Delta Force

San Diego, CA: Harcourt Brace Jovanovich, 1983. First Edition [Stated], First Printing [Stated]. Hardcover. 310, Endpaper maps. Illustrations. Glossary. Index. DJ edges worn, soiled and has small tears and chips. Charles Alvin "Charlie" Beckwith (January 22, 1929 – June 13, 1994) was a career U.S. Army Special Forces officer best remembered for creating Delta Force, the premier asymmetrical warfare unit of the U.S. Army. He served in the Malayan Emergency and the Vietnam War, and attained the rank of colonel before his retirement. As the 7th SFG(A) operations officer, Beckwith went to work revolutionizing Green Beret training. Beckwith recognized that, "Before a Special Forces Green Beret soldier could become a good unconventional soldier, he'd first have to be a good conventional one." Beckwith restructured 7th's training, basically rewriting the book on Army special operations training from the real-world lessons he had learned with the SAS. Beckwith also had learned that a symbol of excellence like a beret had to be earned. Derived from a Kirkus review: Charlie Beckwith was the ground commander who unhesitatingly aborted the Iranian-hostage rescue mission, told the country why, and held up his head. What we didn't know was that Beckwith had worked and fought for nearly 20 years to get his elite counter-terrorist unit, Delta Force, into operation and then to train it for what was to be its historic baptism-of-fire. There's flavor, color, drama, and conviction here. In 1962, as a "hotshot Green Beret captain with Special Operations experience," Beckwith arrived in England to spend a year with the British Special Air Service. The officers were on a first-name basis; officers and sergeants held a weekly, all-night bull session; but the training exercises were "deadly serious," and physically and mentally shattering. US Army-man Beckwith--"Straight lines. Square corners. Yes, sir! No, sir! Three bags full!"--was disoriented; impressed, converted. He went to Malaya with the SAS, proud to have earned his regimental beret; deathly sick (with leptospirosis), he refused removal to an American army hospital; going home, "I knew I had stumbled upon a concept" of a special, flexible, behind-the-lines unit--that "would improve many of the things we did." Nobody wanted to hear. Beckwith wrote a report, submitted it, agitated, put it away. In Vietnam, he made his crack DELTA unit as autonomous, and SAS-like, as Special Forces would permit. Still no response. Meanwhile Beckwith "decided to get my act together"--earned the credits he needed for a college degree, got a promotion and "the one job that fitted me perfectly": commandant of the Special Forces School. Then in 1975, almost "out of nowhere," he was asked to prepare a report on the SAS. There follows a dogged, explosive struggle to get the Delta Force concept approved; to recruit and train the unit (shooting, climbing, detonation skills; operate selected machinery and wheeled and track vehicles; stabilize an injured person. . .); and, from the day after the embassy seizure, to prepare for a rescue mission. Beckwith had no doubt then, and he has none now, that Delta could have extricated the hostages had they gotten to the compound without triggering a massive Iranian military response; by his accounting, the helicopter piloting was a problem from the outset; there was never any question of proceeding "without six flyable helicopters." General Vaught shouldn't have asked him to--and, if ordered to go on (from the White House), he would have pretended audio-transmission problems. Forthright first-person history--engrossing and eye-opening even for those with reservations about special operations or the rescue mission. Condition: Very good / Good.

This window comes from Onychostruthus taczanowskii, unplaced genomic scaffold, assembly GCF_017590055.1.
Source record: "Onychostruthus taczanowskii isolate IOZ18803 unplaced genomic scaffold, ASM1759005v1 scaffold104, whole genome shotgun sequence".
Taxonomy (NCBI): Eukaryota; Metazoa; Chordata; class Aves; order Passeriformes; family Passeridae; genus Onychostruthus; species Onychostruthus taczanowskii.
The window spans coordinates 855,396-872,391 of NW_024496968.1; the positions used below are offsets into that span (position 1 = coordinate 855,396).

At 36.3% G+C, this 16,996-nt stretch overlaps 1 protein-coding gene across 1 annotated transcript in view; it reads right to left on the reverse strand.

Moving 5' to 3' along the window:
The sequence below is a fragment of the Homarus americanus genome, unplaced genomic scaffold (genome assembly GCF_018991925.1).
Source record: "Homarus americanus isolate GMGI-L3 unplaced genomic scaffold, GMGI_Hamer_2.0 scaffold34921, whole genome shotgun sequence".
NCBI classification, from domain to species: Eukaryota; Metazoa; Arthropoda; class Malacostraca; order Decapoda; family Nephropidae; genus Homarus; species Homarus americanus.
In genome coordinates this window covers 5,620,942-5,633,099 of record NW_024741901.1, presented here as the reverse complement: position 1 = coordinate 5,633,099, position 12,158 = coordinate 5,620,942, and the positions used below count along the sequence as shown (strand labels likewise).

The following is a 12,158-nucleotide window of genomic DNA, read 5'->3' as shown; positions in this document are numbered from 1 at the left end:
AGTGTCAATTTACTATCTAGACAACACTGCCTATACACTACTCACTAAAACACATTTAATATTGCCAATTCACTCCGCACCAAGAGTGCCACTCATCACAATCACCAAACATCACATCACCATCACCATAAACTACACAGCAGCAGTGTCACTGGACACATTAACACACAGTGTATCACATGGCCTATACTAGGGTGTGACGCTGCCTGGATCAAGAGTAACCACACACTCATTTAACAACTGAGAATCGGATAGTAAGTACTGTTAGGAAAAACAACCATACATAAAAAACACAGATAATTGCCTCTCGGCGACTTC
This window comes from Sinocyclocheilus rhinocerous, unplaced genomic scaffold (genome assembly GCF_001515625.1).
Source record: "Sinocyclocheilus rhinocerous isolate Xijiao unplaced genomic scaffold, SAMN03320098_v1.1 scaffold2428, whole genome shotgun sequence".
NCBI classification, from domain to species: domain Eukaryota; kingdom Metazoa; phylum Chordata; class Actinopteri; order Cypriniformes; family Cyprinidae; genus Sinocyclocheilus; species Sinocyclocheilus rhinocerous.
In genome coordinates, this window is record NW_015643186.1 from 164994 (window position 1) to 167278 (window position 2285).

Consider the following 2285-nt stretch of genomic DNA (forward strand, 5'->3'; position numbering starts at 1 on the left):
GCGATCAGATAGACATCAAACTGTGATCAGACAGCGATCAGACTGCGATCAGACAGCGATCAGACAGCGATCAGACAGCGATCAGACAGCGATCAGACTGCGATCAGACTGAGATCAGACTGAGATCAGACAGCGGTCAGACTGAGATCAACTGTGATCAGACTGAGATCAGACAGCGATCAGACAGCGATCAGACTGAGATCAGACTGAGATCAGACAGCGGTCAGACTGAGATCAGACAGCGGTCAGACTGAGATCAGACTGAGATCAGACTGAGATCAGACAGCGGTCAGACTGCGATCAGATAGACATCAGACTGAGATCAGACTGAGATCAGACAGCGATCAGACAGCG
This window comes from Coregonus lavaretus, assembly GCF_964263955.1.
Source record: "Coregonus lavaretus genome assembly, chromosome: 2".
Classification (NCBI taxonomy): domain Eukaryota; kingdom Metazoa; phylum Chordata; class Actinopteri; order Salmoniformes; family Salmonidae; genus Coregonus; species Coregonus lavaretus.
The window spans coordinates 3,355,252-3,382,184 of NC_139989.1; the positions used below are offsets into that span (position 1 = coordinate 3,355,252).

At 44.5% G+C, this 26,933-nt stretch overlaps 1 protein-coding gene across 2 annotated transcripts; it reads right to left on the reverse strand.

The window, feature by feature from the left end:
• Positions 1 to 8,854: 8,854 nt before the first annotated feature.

Keywords: Intelligence, Iran, Counterterrorism, Hostages, Jimmy Carter, Hostage Rescue, Rangers, James Vaught, Special Forces

ISBN: 0151246572

[Book #13877]

Price: $50.00